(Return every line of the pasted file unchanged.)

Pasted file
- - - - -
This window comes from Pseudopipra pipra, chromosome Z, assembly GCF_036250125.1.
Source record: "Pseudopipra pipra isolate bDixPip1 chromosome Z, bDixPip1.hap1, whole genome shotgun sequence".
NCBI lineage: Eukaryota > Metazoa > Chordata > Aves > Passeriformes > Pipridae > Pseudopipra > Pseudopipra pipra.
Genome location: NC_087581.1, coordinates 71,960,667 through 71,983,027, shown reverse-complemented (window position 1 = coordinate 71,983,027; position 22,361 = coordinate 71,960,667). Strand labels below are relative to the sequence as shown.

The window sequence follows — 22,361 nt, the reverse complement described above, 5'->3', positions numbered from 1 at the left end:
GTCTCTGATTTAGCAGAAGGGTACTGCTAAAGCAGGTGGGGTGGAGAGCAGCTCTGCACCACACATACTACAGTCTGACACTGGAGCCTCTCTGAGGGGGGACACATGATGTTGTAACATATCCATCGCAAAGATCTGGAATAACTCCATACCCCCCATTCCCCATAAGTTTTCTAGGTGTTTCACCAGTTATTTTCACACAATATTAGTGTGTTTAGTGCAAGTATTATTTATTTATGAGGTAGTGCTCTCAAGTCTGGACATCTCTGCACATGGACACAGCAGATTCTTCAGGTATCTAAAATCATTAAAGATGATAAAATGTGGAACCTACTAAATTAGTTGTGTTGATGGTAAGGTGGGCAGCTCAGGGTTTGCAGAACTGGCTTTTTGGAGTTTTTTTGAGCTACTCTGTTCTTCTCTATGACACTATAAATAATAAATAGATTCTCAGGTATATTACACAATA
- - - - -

This window comes from Pseudopipra pipra, chromosome Z, assembly GCF_036250125.1.
Source record: "Pseudopipra pipra isolate bDixPip1 chromosome Z, bDixPip1.hap1, whole genome shotgun sequence".
NCBI lineage: Eukaryota > Metazoa > Chordata > Aves > Passeriformes > Pipridae > Pseudopipra > Pseudopipra pipra.
Genome location: NC_087581.1, coordinates 71,960,667 through 71,983,027, shown reverse-complemented (window position 1 = coordinate 71,983,027; position 22,361 = coordinate 71,960,667). Strand labels below are relative to the sequence as shown.

The window sequence follows — 22,361 nt, the reverse complement described above, 5'->3', positions numbered from 1 at the left end:
GTCTCTGATTTAGCAGAAGGGTACTGCTAAAGCAGGTGGGGTGGAGAGCAGCTCTGCACCACACATACTACAGTCTGACACTGGAGCCTCTCTGAGGGGGGACACATGATGTTGTAACATATCCATCGCAAAGATCTGGAATAACTCCATACCCCCCATTCCCCATAAGTTTTCTAGGTGTTTCACCAGTTATTTTCACACAATATTAGTGTGTTTAGTGCAAGTATTATTTATTTATGAGGTAGTGCTCTCAAGTCTGGACATCTCTGCACATGGACACAGCAGATTCTTCAGGTATCTAAAATCATTAAAGATGATAAAATGTGGAACCTACTAAATTAGTTGTGTTGATGGTAAGGTGGGCAGCTCAGGGTTTGCAGAACTGGCTTTTTGGAGTTTTTTTGAGCTACTCTGTTCTTCTCTATGACACTATAAATAATAAATAGATTCTCAGGTATATTACACAATA